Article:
“One way I think about [Defender] is journalism without journalism,” he says. “So much of the content created about the justice system has been stuck in the heritage of academia and institutional journalism, and as a result you get people from a certain class telling stories about communities they can’t relate to.” Rather than trying to fit this traditional format, Defender comes from the inside out, “with a language and aesthetic that is from the communities we come from and that the Public Defender serves”. 

Vol.00, their pilot slate of content, launching this week, will focus on the harsh realities of "reentering" the world after decades of incarceration. It will also take in the case of Mario Woods, a Black American man who was shot and killed by police in 2015; none of whom have faced any disciplinary action in the years since. This is expressed across various different mediums. Merchandise, for instance, becomes “a format of storytelling” as much as the films. “We’re reclaiming the subject matter to fit the formats we vibe with,” he says, in reference to their collaboration with designer Rick Dove. “Essentially, we’re making stuff for the culture and we’re not going to code switch to fit the ideological or aesthetic assumptions of the dominant society. Rather, we’re making work that engages the communities that have the most at stake in the success of the Public Defender.”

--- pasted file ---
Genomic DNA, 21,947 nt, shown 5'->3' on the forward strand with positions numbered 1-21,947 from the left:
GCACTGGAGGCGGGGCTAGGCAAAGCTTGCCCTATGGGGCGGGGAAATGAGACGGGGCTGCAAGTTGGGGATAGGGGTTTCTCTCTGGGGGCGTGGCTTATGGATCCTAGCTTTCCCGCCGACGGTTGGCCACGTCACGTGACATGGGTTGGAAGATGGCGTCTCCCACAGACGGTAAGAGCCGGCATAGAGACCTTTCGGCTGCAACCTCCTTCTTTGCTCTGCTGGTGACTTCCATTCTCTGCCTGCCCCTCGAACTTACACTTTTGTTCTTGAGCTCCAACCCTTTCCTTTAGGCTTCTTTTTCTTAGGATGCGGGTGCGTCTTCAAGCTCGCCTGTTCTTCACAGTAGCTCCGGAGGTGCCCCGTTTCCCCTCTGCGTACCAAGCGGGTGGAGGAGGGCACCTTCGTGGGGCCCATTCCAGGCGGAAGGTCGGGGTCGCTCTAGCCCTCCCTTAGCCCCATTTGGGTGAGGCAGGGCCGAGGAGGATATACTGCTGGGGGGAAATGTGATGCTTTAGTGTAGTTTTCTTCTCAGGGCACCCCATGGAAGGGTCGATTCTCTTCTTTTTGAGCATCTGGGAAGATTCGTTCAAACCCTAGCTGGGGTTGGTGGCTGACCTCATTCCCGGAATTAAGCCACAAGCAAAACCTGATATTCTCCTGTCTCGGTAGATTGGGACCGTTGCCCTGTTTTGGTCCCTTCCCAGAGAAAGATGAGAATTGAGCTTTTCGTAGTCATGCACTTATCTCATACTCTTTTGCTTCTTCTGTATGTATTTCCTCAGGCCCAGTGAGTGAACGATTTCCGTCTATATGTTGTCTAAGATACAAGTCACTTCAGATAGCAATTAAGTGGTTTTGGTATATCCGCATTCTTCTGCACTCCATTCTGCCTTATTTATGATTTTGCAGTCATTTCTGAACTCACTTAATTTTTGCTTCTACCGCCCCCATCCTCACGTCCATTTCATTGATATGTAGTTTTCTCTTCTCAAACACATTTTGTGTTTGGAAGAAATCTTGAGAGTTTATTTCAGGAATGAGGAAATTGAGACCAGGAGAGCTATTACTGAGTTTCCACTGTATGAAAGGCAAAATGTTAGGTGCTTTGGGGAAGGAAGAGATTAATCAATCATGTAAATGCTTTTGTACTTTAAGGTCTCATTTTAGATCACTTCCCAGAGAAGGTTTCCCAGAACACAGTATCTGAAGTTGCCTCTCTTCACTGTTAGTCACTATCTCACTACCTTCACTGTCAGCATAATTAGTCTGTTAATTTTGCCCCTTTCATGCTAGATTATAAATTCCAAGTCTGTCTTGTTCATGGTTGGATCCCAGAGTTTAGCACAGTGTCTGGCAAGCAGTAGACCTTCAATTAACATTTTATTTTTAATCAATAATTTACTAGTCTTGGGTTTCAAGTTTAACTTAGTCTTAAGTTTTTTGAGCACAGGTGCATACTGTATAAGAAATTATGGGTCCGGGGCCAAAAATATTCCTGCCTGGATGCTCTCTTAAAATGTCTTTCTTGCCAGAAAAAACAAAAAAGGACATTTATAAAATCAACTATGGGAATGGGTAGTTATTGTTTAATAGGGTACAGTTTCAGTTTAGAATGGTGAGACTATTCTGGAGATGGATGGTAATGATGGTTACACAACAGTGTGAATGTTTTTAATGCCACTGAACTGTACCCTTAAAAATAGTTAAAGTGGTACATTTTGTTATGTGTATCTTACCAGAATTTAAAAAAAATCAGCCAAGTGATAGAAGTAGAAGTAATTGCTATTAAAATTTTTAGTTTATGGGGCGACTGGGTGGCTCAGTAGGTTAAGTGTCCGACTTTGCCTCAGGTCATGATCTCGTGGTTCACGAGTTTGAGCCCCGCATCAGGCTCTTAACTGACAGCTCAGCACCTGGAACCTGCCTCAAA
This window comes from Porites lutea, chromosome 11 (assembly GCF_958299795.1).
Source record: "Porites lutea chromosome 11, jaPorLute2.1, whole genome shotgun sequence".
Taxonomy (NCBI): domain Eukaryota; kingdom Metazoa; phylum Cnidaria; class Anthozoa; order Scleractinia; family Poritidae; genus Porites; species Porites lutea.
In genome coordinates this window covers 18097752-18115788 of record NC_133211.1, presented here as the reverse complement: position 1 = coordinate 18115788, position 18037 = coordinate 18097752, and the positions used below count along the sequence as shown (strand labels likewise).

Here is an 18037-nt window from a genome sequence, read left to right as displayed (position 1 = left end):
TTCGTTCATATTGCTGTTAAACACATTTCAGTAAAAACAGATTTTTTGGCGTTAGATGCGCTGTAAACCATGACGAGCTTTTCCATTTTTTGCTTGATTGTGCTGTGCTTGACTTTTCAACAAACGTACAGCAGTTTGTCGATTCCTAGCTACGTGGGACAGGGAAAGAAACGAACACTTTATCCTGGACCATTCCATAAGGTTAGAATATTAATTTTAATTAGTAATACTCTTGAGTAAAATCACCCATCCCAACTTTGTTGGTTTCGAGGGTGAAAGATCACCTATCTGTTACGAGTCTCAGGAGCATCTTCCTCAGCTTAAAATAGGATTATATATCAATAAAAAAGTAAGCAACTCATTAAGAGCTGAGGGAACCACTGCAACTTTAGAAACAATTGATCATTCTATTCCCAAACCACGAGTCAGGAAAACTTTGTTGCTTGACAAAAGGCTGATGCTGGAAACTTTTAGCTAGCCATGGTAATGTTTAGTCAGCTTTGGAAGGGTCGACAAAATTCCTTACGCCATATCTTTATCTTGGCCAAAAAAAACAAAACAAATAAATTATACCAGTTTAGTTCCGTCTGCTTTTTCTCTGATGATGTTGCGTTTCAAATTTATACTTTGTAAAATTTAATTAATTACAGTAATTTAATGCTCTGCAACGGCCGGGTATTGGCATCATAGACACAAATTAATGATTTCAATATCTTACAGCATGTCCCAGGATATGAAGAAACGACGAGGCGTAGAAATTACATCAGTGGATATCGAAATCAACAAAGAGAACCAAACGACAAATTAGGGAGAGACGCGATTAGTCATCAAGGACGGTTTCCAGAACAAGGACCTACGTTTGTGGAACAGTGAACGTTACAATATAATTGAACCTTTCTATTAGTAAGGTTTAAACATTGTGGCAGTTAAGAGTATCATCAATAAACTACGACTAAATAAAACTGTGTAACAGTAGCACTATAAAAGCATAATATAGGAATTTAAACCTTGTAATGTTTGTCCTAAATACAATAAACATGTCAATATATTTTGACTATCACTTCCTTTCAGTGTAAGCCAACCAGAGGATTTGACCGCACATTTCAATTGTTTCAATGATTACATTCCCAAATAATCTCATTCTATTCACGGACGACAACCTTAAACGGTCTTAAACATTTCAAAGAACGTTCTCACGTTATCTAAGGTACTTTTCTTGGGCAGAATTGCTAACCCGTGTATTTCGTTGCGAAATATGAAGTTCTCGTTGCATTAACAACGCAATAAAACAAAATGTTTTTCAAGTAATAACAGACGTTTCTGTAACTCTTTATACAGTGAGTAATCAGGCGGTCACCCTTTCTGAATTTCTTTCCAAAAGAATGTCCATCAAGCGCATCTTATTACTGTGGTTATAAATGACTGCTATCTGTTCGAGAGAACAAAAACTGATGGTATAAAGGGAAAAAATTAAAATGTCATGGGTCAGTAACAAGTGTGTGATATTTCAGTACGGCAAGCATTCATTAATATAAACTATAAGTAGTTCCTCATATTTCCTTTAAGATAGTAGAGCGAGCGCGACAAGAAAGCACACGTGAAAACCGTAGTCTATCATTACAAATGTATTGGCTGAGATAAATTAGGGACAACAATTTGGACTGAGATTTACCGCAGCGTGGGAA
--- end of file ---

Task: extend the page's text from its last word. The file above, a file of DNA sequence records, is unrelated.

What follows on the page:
For EVEN/ODD, his creative studio, Defender represents a kind of civic duty, explaining: “Part of the technocratic construct in San Francisco and in America has been the normalisation of economic progress for some at the expense of others, and that indifference is where the assault on low income communities is bred. We have forgotten the requirement of class struggle to be central to any progressive or liberal movement.”

HBD Mario Woods Stills

And they’ve got plenty more projects in the pipeline. Mohammad is developing his first feature film and the studio is developing other film and TV projects. “We’re also creating our first podcast this year, which is a new endeavour of its own and feels really exciting. Sticking to audio, and as a bit of a companion to Defender, we also created a voicemail project called 1-800 Happy Birthday, where people can leave and listen to voicemails for the victims of police killings and systemic racism on their birthdays. We’re going to be evolving that into a larger audio installation and transcription project this year.”

“For minority creators, we’re living through a moment that requires us to carefully consider what and who we stand next to,” Mohammad adds. “If we’re not careful we will aid in keeping some of the same people and institutions in charge who have been complicit in the very thing we are trying to undo.”

Explore DEFENDER, VOL. 00 and its films here.